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3 Signs Your Back Pain Is Actually a Herniated Disc

March 22, 2023

Back pain seems to happen more and more as we get older. But how do you know if that nagging ache in your back is more serious?

“Pain is the most common indicator bringing people into the doctor’s office to have their back checked,” says Shirvinda Wijesekera, MD, an orthopedic spine surgeon at the Connecticut Orthopaedic Institute at MidState Medical Center.

Dr. Wijesekera shares three signs that you may have a herniated disc, why it causes so much pain, and the treatment options.

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Tell-tale signs of a herniated disc

Other symptoms he says to look for include:

  • Pain in arms, legs or buttocks, especially if the herniated disc is in your lower back. Pain can radiate down through the calf.
  • Numbness or tingling. Nerves affected by the slipped disc can cause this in your back, legs, arms or buttocks.
  • Weakness in an arm or leg.

> Related: 6 Common Causes of Lower Back Pain and Ways to Treat it Without Surgery

The science behind it

The spine is a series of bones with cushions, or discs, between them that allow us to move freely and without pain.

The discs between vertebrae in the spine are firm and rubbery on the outside and filled with a soft center, much like a jelly donut, Dr. Wijesekera says.

“We call them the shock absorbers of the spine,” he explains.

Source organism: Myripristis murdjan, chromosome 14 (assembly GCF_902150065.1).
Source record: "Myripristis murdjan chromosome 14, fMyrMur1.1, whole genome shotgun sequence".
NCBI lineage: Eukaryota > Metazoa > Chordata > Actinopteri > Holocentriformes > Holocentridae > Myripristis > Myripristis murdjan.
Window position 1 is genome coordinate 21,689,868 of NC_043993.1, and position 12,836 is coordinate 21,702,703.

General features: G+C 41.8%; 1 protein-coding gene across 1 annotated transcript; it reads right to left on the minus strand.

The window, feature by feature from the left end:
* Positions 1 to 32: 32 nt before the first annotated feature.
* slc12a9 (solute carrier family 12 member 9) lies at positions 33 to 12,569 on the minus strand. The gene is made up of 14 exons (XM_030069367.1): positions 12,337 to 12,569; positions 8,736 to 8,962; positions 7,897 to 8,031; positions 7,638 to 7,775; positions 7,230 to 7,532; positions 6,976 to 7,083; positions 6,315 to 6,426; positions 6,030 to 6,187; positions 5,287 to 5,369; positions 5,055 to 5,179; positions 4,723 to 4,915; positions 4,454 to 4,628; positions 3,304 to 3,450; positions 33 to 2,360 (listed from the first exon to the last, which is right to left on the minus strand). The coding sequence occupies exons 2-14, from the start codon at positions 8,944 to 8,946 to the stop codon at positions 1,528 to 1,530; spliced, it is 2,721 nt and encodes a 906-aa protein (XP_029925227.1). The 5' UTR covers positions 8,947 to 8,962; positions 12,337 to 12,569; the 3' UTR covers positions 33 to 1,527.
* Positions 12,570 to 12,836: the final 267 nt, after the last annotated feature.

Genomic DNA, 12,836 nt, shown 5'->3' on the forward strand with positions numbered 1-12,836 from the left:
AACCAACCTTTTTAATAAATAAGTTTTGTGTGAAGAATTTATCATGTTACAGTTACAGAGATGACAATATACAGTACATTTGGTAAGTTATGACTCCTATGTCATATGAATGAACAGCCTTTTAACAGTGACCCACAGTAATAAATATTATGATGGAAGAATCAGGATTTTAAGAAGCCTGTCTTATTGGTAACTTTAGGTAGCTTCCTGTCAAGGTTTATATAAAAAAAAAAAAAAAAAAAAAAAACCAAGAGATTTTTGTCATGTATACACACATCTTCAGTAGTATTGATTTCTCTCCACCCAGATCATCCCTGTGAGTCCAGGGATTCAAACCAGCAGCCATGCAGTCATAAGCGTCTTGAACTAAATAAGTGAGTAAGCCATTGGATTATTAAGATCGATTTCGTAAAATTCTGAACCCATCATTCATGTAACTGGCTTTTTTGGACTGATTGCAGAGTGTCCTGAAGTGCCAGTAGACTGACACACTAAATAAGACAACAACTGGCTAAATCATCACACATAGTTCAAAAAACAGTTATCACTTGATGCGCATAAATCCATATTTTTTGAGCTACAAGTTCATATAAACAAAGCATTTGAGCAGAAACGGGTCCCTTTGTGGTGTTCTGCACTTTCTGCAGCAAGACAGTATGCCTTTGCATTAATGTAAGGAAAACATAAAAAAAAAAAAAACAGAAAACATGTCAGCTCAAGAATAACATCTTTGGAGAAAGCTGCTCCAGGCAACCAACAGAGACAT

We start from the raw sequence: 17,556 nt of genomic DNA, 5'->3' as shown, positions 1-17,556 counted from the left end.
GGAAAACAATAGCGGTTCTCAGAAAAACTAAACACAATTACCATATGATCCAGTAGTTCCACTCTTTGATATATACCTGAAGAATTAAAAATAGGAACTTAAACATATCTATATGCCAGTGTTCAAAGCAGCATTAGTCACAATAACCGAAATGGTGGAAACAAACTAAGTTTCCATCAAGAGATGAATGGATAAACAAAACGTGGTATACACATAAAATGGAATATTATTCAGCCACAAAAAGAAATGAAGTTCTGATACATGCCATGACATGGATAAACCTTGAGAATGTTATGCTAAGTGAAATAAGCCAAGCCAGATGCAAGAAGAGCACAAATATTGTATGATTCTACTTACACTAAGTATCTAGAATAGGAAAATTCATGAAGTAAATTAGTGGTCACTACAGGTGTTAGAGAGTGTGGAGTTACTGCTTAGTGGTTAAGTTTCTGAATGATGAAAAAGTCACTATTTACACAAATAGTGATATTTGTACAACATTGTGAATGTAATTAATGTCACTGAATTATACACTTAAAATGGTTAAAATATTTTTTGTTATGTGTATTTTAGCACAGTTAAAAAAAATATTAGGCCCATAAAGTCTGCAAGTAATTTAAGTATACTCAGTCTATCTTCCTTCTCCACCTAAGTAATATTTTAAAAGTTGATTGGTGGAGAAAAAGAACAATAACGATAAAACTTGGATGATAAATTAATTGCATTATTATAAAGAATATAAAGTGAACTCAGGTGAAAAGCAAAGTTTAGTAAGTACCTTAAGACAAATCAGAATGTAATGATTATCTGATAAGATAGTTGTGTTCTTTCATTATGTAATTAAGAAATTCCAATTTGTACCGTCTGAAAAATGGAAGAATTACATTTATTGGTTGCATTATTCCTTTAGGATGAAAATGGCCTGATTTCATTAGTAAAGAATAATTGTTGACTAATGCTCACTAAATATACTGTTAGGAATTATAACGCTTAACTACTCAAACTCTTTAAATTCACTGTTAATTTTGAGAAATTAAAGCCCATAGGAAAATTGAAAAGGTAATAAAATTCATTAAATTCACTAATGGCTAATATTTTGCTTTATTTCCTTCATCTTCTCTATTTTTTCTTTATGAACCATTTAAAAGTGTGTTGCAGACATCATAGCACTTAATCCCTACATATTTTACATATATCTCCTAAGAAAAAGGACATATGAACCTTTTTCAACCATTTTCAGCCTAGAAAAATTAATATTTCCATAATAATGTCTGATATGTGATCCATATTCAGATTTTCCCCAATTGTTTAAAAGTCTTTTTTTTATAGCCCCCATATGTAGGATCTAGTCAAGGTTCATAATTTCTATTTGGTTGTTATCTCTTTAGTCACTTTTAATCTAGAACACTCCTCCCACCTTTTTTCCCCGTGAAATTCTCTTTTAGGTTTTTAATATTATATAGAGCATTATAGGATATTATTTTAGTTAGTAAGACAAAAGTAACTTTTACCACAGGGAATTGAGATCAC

Accidents, overuse and, sometimes, the smallest twist or bend can cause a disc to herniate or slip out of place. Once herniated, the disc can hit nerves, causing pain, or the substance inside can leak out, putting pressure on nerves.

Treatment options

As debilitating as that sounds, up to 90% of people who suffer from herniated discs see their symptoms improve without surgery, Dr. Wijesekera notes.

“We want surgery to be the last resort,” he says.

First, he suggests such remedies as:

  • Rest
  • Physical therapy
  • Anti-inflammatory medication

“We like to see it wrap up in about six months because we don’t want the nerves to scar,” he says.

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When a doctor can help

If surgery is needed, options include removal of the part of the disc that’s hitting the nerve and causing pain, or inserting a replacement disc.

“Living with pain is not always the answer, we just have something to correct,” Dr. Wijesekera says. “The body is remarkable. It’s able to repair itself.”